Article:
Tim Keller | September 25, 2016
We’re looking at the last sermon that Jesus Christ preached publicly to the world at large. And when you know this is the end, that you’re never going to speak to people again before you die, you usually say the things that are most important to you.
There are three ideas that Jesus gets across in this passage. They are not easy messages for the world to hear, but they’re brilliant.
Jesus is saying three things: 1) you need my power to believe, 2) you need my light for your darkness, and 3) the only hope you have is the judgment of God.
Jesus, in His final discourse before crucifixion, accentuates three pivotal messages: the necessity of His power for genuine belief, His light as the sole escape from eternal darkness, and God’s judgment as humanity’s only hope. He clarifies that He came not to condemn but to save, yet those who reject Him will face condemnation. These challenging yet vital truths must be courageously and wisely communicated by Christ’s followers.
1. You need my power to believe
Jesus teaches three crucial truths: the necessity of His power to believe, His light in our darkness, and the hope in God’s judgment. The interplay between divine control and human free will is stressed, pointing out that our choices matter, yet even our errors can serve a higher divine purpose. The ultimate message is the unconditional and eternal nature of God’s love, offering comfort and security to Christians, irrespective of their flaws.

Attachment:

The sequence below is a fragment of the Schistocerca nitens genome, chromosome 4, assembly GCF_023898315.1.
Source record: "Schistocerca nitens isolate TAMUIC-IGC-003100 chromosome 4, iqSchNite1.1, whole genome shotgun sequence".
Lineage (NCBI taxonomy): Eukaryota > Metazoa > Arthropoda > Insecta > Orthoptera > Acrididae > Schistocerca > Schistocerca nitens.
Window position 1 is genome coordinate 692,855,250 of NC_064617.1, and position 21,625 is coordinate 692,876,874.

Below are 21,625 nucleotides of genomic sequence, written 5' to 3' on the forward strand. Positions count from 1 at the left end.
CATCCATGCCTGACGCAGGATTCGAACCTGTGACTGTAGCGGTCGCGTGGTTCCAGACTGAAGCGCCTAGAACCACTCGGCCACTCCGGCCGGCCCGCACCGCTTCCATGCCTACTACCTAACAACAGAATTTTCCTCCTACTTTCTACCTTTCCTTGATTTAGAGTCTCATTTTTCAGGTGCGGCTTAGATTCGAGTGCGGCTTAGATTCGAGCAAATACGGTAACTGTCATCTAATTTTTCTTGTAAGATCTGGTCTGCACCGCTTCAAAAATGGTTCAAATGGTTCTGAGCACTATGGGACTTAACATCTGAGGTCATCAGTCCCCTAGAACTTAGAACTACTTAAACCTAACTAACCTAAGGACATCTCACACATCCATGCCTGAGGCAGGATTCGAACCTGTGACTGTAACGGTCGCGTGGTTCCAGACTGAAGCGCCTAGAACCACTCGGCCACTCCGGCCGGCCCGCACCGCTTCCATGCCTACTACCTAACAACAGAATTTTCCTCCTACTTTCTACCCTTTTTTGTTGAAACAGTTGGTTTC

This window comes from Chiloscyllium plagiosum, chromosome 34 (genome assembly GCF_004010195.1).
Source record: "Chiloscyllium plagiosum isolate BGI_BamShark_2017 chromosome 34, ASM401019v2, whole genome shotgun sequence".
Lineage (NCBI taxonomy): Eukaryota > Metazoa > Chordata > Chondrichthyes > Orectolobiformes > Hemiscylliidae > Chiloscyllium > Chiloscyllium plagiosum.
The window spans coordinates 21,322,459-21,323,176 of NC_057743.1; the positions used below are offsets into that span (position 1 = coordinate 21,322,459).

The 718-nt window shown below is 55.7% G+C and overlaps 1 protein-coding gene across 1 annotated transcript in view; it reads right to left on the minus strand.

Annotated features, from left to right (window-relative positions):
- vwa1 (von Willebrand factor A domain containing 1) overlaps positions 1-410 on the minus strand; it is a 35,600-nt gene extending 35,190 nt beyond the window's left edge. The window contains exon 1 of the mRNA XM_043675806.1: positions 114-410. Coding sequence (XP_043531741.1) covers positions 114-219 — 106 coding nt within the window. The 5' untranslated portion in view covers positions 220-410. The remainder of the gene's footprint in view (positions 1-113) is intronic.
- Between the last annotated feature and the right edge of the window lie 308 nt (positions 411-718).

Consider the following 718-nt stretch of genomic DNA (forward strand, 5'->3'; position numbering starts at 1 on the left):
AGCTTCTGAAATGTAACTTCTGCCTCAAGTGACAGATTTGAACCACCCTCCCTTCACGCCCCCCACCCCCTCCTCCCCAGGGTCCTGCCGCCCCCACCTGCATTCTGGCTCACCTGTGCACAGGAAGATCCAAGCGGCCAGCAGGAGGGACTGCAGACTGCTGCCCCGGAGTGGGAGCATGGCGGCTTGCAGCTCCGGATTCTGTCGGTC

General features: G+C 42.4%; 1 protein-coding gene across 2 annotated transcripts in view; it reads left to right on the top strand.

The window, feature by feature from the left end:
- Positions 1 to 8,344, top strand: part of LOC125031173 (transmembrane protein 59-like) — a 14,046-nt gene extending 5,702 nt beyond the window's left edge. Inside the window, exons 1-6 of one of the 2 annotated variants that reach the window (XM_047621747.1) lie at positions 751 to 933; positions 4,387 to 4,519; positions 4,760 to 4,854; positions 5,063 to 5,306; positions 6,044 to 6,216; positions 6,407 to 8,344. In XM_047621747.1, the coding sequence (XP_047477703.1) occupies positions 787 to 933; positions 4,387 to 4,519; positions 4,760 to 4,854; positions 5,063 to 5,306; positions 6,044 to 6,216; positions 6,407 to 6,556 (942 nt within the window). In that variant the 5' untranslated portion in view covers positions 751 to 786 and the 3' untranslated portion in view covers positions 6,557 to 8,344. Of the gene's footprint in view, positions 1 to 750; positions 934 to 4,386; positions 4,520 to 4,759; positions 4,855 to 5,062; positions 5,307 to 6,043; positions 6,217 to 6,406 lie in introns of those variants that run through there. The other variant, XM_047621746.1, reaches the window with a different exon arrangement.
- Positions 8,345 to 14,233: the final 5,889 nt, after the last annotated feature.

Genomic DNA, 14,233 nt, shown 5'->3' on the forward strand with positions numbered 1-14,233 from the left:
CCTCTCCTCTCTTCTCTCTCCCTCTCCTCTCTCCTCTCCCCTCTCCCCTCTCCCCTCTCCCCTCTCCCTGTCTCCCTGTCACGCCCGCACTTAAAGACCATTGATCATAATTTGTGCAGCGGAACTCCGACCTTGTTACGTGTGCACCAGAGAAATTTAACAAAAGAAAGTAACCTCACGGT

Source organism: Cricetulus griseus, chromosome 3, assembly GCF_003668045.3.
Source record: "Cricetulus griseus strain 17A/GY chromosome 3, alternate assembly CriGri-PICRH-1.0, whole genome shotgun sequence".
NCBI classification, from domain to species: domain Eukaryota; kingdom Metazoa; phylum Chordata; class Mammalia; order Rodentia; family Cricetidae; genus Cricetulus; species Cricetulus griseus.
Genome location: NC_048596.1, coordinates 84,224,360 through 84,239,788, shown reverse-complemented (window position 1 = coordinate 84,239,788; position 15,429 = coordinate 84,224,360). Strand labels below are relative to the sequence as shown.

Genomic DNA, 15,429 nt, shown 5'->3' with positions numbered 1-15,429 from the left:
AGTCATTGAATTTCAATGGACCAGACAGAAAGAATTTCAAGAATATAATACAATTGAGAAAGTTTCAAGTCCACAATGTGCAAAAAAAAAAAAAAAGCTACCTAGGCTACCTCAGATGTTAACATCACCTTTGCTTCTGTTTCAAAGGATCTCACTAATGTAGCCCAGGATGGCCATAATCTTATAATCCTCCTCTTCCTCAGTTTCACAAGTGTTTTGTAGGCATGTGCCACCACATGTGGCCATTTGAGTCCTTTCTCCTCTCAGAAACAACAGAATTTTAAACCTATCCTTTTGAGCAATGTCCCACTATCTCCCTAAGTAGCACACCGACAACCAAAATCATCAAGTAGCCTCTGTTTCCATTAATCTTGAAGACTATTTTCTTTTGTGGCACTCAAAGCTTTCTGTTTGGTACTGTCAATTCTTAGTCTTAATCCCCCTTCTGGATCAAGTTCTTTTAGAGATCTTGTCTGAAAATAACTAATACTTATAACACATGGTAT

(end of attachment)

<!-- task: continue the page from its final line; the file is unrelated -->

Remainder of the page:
2. You need my light for your darkness
Jesus Christ asserts that without His presence, the world remains in a state of darkness, lacking hope and a means to confront evil. Atheist philosopher Bertrand Russell concurs, suggesting that life is meaningless and doomed without something beyond it. Despite Martin Luther King Jr.’s affirmation of a divine law that helps distinguish between right and wrong, contemporary society often dismisses this concept, resulting in moral relativism and unaccountability, as seen in recent scandals and the widespread acceptance of a relativistic mindset.
3. The only hope you have is the judgment of God
Morality, while often perceived as relative, necessitates honesty and an eternal law to discern right from wrong, as recognized by Martin Luther King Jr. The concept of a Judgment Day, as illuminated by Jesus, brings hope and peace, assuring us that all wrongs will be rectified. Through faith in Jesus, who bore judgment on our behalf, we comprehend that we are deemed perfect and loved, freeing us from worldly judgments.
February Book Offer
In his book Counterfeit Gods, Tim Keller shows us how a proper understanding of the Bible reveals the truth about societal ideals and our own hearts — and that there is only one God who can wholly satisfy our cravings and fulfill our hopes.
February Book Offer